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Homework Help: Moment of inertia of a plate

  1. May 9, 2009 #1
    1. The problem statement, all variables and given/known data
    Calculate the moment of inertia of a straight homogenous plate with mass m shaped like a square where the axis of rotation goes through the diagonal of the plate.

    Code (Text):

         / | \ a
       a \ | /    x

    2. Relevant equations

    Moment of inertia [tex]I=\int r^{2}dm[/tex]

    Perpendicular axis theorem [tex]I_{z}=I_{x}+I_{y}[/tex]

    3. The attempt at a solution

    This is what I've come up with, but I don't know if I'm right.

    Being this a square, I've concluded that [tex]I_{x}=I_{y}[/tex]

    Using a Perpendicular axis theorem I have [tex]I_{z}=2I_{x}[/tex]

    I need [tex]I_{x}=0.5I_{z}[/tex]

    I have [tex]I_{z}=\frac{m*\left(a^{2}+a^{2}\right)}{12}=\frac{m*\left(a^{2}\right)}{6}[/tex]

    And then I just put it in [tex]I_{x}=0.5I_{z}[/tex] and get [tex]I_{x}=\frac{m*a^{2}}{12}[/tex]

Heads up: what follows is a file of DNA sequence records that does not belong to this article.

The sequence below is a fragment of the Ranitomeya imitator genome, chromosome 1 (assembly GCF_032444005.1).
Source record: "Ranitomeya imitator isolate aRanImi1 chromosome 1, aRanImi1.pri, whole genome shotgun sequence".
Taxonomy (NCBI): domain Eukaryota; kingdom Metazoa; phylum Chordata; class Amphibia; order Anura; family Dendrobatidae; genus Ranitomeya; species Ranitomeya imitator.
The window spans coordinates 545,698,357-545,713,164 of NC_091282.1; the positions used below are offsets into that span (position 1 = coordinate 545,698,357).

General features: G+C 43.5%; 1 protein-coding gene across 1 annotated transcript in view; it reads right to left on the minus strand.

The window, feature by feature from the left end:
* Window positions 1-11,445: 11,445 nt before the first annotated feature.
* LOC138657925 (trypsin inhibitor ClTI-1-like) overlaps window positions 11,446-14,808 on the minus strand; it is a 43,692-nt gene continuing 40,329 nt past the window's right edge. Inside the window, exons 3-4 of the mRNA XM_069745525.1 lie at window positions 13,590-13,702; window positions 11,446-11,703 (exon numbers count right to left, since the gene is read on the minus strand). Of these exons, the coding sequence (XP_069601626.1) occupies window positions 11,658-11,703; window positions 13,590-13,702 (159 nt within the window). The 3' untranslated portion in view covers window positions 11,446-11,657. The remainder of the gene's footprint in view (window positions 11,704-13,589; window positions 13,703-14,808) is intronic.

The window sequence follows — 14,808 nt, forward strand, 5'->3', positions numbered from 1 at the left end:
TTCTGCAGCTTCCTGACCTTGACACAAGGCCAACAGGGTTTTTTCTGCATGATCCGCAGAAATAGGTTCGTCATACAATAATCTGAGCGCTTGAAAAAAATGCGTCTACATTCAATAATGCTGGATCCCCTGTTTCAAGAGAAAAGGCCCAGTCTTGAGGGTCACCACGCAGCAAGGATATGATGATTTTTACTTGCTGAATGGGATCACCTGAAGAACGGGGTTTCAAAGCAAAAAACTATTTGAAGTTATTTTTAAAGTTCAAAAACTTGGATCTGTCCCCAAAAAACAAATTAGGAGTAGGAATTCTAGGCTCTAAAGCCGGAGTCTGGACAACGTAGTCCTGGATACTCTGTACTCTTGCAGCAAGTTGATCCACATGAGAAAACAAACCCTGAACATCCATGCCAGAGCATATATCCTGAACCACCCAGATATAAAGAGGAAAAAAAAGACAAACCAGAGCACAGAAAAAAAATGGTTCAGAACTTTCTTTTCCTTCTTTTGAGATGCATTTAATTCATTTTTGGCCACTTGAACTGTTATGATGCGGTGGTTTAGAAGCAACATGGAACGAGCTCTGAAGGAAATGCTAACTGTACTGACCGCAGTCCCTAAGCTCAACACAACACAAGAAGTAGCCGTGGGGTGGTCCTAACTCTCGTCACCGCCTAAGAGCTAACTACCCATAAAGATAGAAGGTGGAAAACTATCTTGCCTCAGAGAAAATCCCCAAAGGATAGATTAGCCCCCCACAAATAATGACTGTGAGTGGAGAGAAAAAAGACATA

But somehow, I think I'm wrong :biggrin:
  2. jcsd
  3. May 9, 2009 #2


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    Homework Helper

    Well, why do you think you're wrong?

    Also, is a the side length of the square, or is it the "half-diagonal" of the square? It's not clear from your ASCII-art diagram :biggrin:
  4. May 10, 2009 #3
    Here's the new picture
    I hope it's better than ASCII one

    http://img15.imageshack.us/img15/6522/pictureaor.jpg [Broken]

    The reason why I think I'm wrong is the following. If I rotate the square on the upper picture 45° in any direction around z-axis then the x-axis no longer lies on a diagonal of the square. When I try to calculate the moment of inertia of such square plate (x-axis is the axis of rotation), I get the same solution as I get when the x-axis is on the diagonal.
    Last edited by a moderator: May 4, 2017
  5. May 10, 2009 #4
    Your answer is correct, (and well worked out).
    You have discovered an interesting fact, which is more than a mere coincidence.
    Your working could be applied to any two perpendicular axes in the plane of the plate
    through its center!

    If I had to criticize, I would say it is a pity that the formula for Iz is
    usually considered trickier to derive than the answer you were asked for.

    Last edited: May 10, 2009
  6. May 10, 2009 #5
    Ty for your help, David.
    It sure brightens things up a bit for me
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